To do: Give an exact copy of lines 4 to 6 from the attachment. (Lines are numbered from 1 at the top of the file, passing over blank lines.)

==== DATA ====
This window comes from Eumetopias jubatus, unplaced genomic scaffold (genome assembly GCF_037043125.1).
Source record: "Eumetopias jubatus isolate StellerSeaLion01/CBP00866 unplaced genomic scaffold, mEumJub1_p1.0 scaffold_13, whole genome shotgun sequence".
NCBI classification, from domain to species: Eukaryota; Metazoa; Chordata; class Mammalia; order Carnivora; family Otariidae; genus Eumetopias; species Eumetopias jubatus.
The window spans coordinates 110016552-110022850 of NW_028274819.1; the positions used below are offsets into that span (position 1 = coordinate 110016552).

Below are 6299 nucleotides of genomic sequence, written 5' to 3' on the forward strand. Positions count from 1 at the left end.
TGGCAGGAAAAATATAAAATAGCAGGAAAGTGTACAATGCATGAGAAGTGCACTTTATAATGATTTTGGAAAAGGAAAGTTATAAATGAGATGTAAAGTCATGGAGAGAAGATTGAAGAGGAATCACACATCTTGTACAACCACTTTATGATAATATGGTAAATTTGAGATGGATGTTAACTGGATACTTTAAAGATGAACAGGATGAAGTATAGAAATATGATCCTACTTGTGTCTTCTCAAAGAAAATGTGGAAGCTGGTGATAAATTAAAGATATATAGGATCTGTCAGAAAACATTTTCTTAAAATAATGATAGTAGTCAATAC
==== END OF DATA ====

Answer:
The window spans coordinates 110016552-110022850 of NW_028274819.1; the positions used below are offsets into that span (position 1 = coordinate 110016552).

Below are 6299 nucleotides of genomic sequence, written 5' to 3' on the forward strand. Positions count from 1 at the left end.
TGGCAGGAAAAATATAAAATAGCAGGAAAGTGTACAATGCATGAGAAGTGCACTTTATAATGATTTTGGAAAAGGAAAGTTATAAATGAGATGTAAAGTCATGGAGAGAAGATTGAAGAGGAATCACACATCTTGTACAACCACTTTATGATAATATGGTAAATTTGAGATGGATGTTAACTGGATACTTTAAAGATGAACAGGATGAAGTATAGAAATATGATCCTACTTGTGTCTTCTCAAAGAAAATGTGGAAGCTGGTGATAAATTAAAGATATATAGGATCTGTCAGAAAACATTTTCTTAAAATAATGATAGTAGTCAATAC